Monthly Archive: November 2017

7 Skills you should Acquire and Keep on Practicing if you want to Become Successful in the Real Estate Business

As in all work and business situations, there are sets of skills that need to be learned and practiced.  Some people are born with certain skills that will make them perfect for the type of work where these skills can be used.  And, yes, you can learn new skills sets that are work-related.

7 Skills you can learn to be efficient in the Real Estate Market:

  1. Do not try to be excellent in everything: Try as many of the categories in real estate as you can manage and gain general knowledge about all of these areas.  You will discover which one of these areas you enjoy the most, focus on that one thing.
  2. Choose a sales strategy that you like and master the one before finding more to learn: Do not attempt to dabble in this and that when you are still learning.  Learn to master each strategy before moving on to another.
  3. Make sure of the facts: This advice you can use in all areas of life.  If you do not have all the facts you can fall victim to so many things.  In real estate, you should double check on savings on taxes and the setting up of entities.
  4. Associate with people that you admire and can use as a role model: In whatever it is you want to achieve, find people who did that successfully.  Hang around with them, online, if there is no other way.
  5. Always hope for the best, and then remember to plan for the worst: You need exit strategies when something should not go as planned.  A contingency plan will also be needed to follow up after a breakdown in the original planning.
  6. Stay up to date with what is happening in the real estate market: Make sure that you have the relevant information before you start spending resources, time and money on real estate.  You can add more value to your endeavours when you are up to date on all the facts.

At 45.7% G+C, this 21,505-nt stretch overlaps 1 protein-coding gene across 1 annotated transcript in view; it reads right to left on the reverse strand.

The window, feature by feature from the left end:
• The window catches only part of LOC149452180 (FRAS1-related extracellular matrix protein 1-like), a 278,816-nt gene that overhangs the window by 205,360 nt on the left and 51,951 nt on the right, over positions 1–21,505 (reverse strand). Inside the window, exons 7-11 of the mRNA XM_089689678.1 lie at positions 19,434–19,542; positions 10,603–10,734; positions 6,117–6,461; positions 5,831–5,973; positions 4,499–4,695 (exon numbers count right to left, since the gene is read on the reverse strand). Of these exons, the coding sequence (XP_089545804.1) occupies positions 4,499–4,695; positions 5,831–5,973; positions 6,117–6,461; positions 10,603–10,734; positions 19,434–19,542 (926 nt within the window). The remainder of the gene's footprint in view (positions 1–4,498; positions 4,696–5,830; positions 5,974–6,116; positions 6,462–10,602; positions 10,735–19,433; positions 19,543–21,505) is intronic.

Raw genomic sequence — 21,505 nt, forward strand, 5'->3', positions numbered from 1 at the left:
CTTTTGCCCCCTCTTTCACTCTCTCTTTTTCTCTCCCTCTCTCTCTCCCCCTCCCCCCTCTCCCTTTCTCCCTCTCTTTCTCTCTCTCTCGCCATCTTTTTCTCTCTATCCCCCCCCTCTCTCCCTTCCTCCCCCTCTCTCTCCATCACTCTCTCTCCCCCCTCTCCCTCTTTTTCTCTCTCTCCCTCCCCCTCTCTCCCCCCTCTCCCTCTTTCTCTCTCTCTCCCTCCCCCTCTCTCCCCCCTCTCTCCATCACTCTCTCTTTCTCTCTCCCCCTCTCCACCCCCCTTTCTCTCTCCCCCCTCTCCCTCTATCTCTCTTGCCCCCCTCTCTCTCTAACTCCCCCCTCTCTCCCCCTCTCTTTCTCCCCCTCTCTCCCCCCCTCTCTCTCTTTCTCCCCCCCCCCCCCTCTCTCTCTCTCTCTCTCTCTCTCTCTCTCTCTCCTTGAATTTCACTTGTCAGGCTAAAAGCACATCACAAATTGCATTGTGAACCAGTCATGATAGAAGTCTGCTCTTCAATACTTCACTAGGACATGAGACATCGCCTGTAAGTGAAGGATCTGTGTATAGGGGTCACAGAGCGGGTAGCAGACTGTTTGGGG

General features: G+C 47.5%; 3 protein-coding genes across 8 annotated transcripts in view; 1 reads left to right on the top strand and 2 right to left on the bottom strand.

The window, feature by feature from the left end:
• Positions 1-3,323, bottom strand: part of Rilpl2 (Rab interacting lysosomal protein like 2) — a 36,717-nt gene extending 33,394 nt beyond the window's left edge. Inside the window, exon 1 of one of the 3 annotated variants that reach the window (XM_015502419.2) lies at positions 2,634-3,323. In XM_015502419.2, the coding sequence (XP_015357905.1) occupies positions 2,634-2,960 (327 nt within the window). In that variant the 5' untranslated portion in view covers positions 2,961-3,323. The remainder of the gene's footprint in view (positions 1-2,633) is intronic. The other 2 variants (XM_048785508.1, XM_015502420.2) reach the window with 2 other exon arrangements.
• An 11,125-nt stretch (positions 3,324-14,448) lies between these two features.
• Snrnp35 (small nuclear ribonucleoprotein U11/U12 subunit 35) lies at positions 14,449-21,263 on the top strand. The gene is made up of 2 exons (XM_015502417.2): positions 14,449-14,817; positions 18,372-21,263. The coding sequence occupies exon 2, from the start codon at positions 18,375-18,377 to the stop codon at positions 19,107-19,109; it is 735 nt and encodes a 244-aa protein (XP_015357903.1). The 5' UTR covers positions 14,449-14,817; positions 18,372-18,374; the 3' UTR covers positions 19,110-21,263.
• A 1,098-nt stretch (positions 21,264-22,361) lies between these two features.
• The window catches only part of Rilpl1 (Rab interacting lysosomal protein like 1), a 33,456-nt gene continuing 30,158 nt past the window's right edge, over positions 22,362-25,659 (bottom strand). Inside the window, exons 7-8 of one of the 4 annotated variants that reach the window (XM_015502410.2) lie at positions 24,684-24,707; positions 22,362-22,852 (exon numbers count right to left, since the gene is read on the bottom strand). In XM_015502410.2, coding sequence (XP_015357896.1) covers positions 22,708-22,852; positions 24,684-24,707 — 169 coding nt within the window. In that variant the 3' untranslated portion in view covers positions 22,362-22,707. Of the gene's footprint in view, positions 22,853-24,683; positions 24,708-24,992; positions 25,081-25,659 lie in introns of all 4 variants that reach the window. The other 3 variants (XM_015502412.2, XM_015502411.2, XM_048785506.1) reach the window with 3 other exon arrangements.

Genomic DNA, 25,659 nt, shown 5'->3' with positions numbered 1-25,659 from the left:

7. Know Yourself: Nobody likes to admit to themselves that there are certain things they do not excel in.  It will only hold you back if you try to do something better done by others.  Let others help you with the things you cannot manage.

There are still more skills to be learned and always more knowledge you can gain.  We get sidetracked quite easily, make bad decisions and lose the way, therefore, always do your homework well.

An A to Z Explanation of a Few Terms Used in the Real Estate Market

Dealing with official documentation can most times be baffling and the words used cannot be found in a regular dictionary.  It is no different with all the paperwork needed when buying or selling a house.  Translating and understanding some of the words and phrases might require a superhuman mind.

A few Real Estate Terms that baffles the most:

  1. Amortisation Period; indicates the number of years that will be needed to make full payment on a home loan.
  2. Caveat emptor; is taken from Latin and means, “buyer beware”, which means that you should make sure of all facts regarding the sale. The purchaser carries all risks in a property transaction.
  3. CGT; in short for Capital Gains Tax. This is Real Estate terms for a tax that is levied on profits gained from the sale of a property; (not that of a family home) but investment properties.
  4. Disbursements; are costs for services rendered by a real estate agent, for instance, advertising costs and photography, which can be claimed from the client.
  5. Equity; is the value of a property that is more than the debt owed, that is then the asset the owner will have when selling the property.
  6. Exchange of contracts; will make the process of selling or buying a property, legal, and a binding agreement. At this point, a deposit is usually paid but can be forfeited if any of the two parties should back out of the said agreement.
  7. LMI; Lenders Mortgage Insurance is designed to protect the lender if the borrower should default on payments. This is often payable if the borrower did not have a big deposit.
  8. LVR; Loan-to-Value ratio indicates the proportion between the values of a property against the money borrowed. If the LVR is higher than 80%, the lender will likely be charged to pay mortgage insurance.
  9. Mortgage Protection Insurance; is an insurance policy that will cover the borrower’s payments on the mortgage if something should happen, for example, in the event of injury or illness.
  10. Reverse Mortgage; is usually when the homeowners are older. It means that repayments will not need to be done until the property is sold or when the homeowner dies.

These terms are only a few of the many that can make reading and understanding legal documents a nightmare.  Many words are derived from Latin, a language that is unfamiliar to most.